For their new album the Eagles are thinking in terms of a departure, of some experimentation. One idea is to create one side which works as a whole piece. "Teenage Jail" and "You're Really High Aren't You?" would be a part of this suite. "We thought of some things that could challenge," explained Glenn, "Y'know, we give ourselves our own challenges too, like we talk about puttin' together a second side that's all run together, like the second side of Abbey Road was; something that just fits real well, a whole lot of stuff. So that's just somethin' we suggested for ourselves to do to make it harder for us." Glenn stares out of the window reflectively. "Y' know," he begins slowly, "it isn't hard enough."
I wonder whether the Eagles' songwriting process has changed or whether that, too, is not hard enough. Glenn Frey and Don Henley have always been such perfectionists, hammer and chisel writers, demanding the highest standards possible from the other group members' songs even if it means helping them or completely reworking the lyrics. Henley mulls this over, "Well," he says, "we're spending more time conceptualizing than actually writing, getting it down on paper. We'll sit around and think about something for a year and talk about it over and over again, round in circles all night, and finally when it gets down to the deadline time, we'll get enough guts or whatever to get it out of there. "I have a microphone in the car, y' know, and dictate things and keep a legal pad by the bed in case I wake up in the middle of the night. Any way you can get it! But Glenn and I have sessions when we sit down at the table and get bottles out and the legal pads and sit there. A lot of people say that's too structured . . . but I don't think so. I mean, a lot of times we have a lot of tracks that we cut the music first and don't have any words at allŚwe have a title or something. But the music dictates the words sometimes and it comes out better that way."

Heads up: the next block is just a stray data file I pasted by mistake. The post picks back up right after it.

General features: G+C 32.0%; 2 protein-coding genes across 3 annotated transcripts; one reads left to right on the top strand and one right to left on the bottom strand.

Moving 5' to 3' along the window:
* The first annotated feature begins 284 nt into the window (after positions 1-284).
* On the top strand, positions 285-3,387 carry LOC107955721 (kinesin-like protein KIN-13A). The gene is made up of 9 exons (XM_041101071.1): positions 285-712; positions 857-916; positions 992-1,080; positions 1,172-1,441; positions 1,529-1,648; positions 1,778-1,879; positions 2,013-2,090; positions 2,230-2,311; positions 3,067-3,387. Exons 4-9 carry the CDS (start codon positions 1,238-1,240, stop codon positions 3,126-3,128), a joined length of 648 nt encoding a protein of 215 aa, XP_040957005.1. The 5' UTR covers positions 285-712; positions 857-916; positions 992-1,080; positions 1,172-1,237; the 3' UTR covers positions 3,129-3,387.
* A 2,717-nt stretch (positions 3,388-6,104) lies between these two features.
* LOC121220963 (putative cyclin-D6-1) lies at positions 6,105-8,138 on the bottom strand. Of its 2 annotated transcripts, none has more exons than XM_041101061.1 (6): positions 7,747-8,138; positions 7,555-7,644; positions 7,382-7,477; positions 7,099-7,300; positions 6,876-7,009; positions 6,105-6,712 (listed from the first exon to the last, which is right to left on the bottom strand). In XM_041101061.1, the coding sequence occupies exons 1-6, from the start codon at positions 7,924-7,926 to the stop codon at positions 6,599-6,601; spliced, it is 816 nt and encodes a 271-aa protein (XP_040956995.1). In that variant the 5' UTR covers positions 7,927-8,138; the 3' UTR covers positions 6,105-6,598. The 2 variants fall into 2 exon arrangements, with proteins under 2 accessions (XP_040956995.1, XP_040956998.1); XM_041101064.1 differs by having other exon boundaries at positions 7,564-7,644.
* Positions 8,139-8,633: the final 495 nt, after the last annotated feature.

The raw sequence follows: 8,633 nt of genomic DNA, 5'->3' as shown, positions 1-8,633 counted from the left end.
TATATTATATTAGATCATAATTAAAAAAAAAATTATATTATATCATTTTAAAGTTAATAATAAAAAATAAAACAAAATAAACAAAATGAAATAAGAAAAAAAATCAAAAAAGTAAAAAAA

"Because the words always fit the music," Glenn interjects. "You write 'em that way." "And sometimes the words come first," Don continues, "and sometimes you'll get a little of it at the same time. There's no set way that it happens."
"Mirrors on the ceiling
The pink champagne on ice
And she said, 'We are all just prisoners
Of our own device
But their actual writing process has changed they both admit; it takes longer and it's harder. "We've said more things." Glenn allows, "When the word moon comes up, or dream . . . can't use that anymoreŚcan't say desert anymore. I've got a cassette player in the car and every time I get in the car I put the cassette on, stuff that we're writing, and listen to it over and over again." "I do a lot of thinking in the car, too," says Don. "Like I said, we feel like we have to do better each time." "We try to grow up a little bit between every album, get a new sense of values, y'know, because when we were young and starting out, it was easy to be an angry young man at everything. I mean, we were pissed off at the record business. We were out to get it. And then we got it. So we have to get a more mature set of values, I think. And deal with things that are more important. "Like Glenn says, we have to get a new yardstick. We're concerned with things now like . nuclear power plants, whales and dolphins, cancer and heart disease and stuff like that, which you don't think about too much when you're a teenager."
"Hotel California was a plateau of some sort," Don and Glenn both realize. "We have a feeling that one's gonna be hangin' around us for awhile, y' know," Glenn sighs, "it's gonna be hard. Hotel California will probably be harder to shake than Desperado, which we haven't shaken yet."
"Desperado, Oh you ain't gettin' no younger,
Your pain and your hunger,
They're drivin' you home.
And freedom, oh, freedom,
Well, that's just some people talkin'
Your prison is walkin' through this world
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